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Inflation’s Tie to Interest Rates

Inflation impacts all of us in a number of ways, not just in a steady rise in the prices of the things we buy every day.  One of the most complicated is how the monthly/annual inflation rate influences our interest rates—the rate at which we borrow money. 

Really?  In May the so-called core consumer price index—basically the CPI excluding food and energy costs—rose a modest 0.2%.  Over the last year, the core CPI is up 3.4%, which is the slowest pace in three years.

The economists at the U.S. Federal Reserve Board watch these figures closely, because they have a policy goal of reducing the inflation rate (the core rate is used as the target) to 2.0% a year.  People with an extensive background in higher mathematics will tell you that 3.4% is higher than 2.0%, but the fact that the core index is dropping without any pressure or intervention from the Fed has given the Fed some space to keep interest rates the same, while it watches how the trend will play out.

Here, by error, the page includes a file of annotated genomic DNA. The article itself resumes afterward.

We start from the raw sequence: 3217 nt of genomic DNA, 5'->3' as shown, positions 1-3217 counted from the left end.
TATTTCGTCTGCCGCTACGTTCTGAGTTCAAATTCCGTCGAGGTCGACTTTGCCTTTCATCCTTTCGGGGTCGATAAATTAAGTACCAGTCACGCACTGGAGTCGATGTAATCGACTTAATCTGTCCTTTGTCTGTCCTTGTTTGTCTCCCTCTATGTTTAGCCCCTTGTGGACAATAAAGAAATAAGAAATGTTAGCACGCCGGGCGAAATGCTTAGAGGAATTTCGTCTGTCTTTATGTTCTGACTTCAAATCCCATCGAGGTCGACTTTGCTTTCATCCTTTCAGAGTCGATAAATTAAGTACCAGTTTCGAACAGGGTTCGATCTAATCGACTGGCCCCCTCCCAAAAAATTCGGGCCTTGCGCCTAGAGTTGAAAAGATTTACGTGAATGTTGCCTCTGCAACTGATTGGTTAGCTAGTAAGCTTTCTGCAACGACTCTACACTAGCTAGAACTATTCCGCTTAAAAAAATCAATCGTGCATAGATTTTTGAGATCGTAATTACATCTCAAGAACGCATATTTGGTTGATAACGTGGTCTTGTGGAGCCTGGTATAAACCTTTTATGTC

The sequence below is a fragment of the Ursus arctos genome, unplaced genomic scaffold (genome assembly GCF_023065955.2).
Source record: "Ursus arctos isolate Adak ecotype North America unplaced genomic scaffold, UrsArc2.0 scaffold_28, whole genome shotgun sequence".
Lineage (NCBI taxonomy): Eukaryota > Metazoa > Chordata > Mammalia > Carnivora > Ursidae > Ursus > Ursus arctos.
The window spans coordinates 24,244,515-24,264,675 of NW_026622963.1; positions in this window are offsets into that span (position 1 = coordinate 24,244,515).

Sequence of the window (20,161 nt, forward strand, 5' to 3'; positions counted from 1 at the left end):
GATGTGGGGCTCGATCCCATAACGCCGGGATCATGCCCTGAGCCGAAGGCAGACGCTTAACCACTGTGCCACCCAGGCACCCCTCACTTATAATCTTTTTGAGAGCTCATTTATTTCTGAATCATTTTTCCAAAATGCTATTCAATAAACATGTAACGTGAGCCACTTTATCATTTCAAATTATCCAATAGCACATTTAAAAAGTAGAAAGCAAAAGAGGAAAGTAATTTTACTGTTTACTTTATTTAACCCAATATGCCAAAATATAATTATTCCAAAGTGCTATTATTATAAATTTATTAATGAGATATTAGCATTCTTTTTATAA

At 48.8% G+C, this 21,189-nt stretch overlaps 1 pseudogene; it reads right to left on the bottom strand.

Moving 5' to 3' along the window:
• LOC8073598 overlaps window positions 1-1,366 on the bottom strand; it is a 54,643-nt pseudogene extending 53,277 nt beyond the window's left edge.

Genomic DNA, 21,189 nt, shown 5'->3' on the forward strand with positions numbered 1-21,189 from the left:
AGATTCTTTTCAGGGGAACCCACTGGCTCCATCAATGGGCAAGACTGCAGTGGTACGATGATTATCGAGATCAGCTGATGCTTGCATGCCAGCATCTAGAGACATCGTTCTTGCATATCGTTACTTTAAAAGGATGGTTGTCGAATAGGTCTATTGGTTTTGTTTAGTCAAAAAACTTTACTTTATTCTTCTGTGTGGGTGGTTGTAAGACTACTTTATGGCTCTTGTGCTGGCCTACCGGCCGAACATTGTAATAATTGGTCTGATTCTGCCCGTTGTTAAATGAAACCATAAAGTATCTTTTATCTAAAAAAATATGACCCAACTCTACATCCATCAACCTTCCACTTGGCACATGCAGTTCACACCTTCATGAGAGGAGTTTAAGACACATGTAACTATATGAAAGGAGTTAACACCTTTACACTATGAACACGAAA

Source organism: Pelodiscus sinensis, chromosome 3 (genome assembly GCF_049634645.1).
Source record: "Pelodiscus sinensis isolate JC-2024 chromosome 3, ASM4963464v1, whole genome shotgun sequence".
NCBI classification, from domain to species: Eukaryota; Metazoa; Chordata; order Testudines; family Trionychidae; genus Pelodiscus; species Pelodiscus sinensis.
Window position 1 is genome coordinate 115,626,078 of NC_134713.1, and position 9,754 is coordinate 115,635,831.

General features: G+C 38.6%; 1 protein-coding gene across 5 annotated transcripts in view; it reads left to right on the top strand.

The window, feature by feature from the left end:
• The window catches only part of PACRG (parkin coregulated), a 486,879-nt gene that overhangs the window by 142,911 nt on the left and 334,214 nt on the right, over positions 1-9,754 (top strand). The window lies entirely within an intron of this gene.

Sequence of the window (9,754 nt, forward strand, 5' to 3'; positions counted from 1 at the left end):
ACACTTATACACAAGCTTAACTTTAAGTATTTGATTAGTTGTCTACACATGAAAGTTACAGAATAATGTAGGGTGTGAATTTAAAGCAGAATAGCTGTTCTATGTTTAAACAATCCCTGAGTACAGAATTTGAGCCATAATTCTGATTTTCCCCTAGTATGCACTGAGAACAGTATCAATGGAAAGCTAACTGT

If inflation starts rising again, the Fed might decide to raise rates.  If inflation continues trending toward 2%, the Fed might feel comfortable lowering rates, perhaps to give the economy a boost or lower the unemployment rate.  Either way, inflation and interest rates are linked through the eyes (and interpretations) of a small handful of economists.